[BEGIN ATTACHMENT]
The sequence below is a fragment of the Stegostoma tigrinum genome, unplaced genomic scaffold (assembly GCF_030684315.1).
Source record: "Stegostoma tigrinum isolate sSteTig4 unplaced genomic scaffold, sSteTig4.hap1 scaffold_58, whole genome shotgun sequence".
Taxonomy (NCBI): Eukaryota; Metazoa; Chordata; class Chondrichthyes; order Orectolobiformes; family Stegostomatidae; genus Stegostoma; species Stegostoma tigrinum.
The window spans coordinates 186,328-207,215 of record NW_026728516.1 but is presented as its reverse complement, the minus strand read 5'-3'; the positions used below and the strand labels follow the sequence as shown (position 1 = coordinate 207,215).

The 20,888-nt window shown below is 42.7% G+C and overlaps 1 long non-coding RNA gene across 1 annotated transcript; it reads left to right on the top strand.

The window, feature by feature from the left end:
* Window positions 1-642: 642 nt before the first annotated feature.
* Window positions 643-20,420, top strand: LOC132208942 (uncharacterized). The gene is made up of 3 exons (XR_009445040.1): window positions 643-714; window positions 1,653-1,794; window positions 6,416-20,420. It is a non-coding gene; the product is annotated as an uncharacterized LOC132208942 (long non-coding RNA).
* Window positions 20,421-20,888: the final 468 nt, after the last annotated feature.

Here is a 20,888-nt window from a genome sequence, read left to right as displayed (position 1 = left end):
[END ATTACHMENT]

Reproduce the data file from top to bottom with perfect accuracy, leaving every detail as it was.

The sequence below is a fragment of the Stegostoma tigrinum genome, unplaced genomic scaffold (assembly GCF_030684315.1).
Source record: "Stegostoma tigrinum isolate sSteTig4 unplaced genomic scaffold, sSteTig4.hap1 scaffold_58, whole genome shotgun sequence".
Taxonomy (NCBI): Eukaryota; Metazoa; Chordata; class Chondrichthyes; order Orectolobiformes; family Stegostomatidae; genus Stegostoma; species Stegostoma tigrinum.
The window spans coordinates 186,328-207,215 of record NW_026728516.1 but is presented as its reverse complement, the minus strand read 5'-3'; the positions used below and the strand labels follow the sequence as shown (position 1 = coordinate 207,215).

The 20,888-nt window shown below is 42.7% G+C and overlaps 1 long non-coding RNA gene across 1 annotated transcript; it reads left to right on the top strand.

The window, feature by feature from the left end:
* Window positions 1-642: 642 nt before the first annotated feature.
* Window positions 643-20,420, top strand: LOC132208942 (uncharacterized). The gene is made up of 3 exons (XR_009445040.1): window positions 643-714; window positions 1,653-1,794; window positions 6,416-20,420. It is a non-coding gene; the product is annotated as an uncharacterized LOC132208942 (long non-coding RNA).
* Window positions 20,421-20,888: the final 468 nt, after the last annotated feature.

Here is a 20,888-nt window from a genome sequence, read left to right as displayed (position 1 = left end):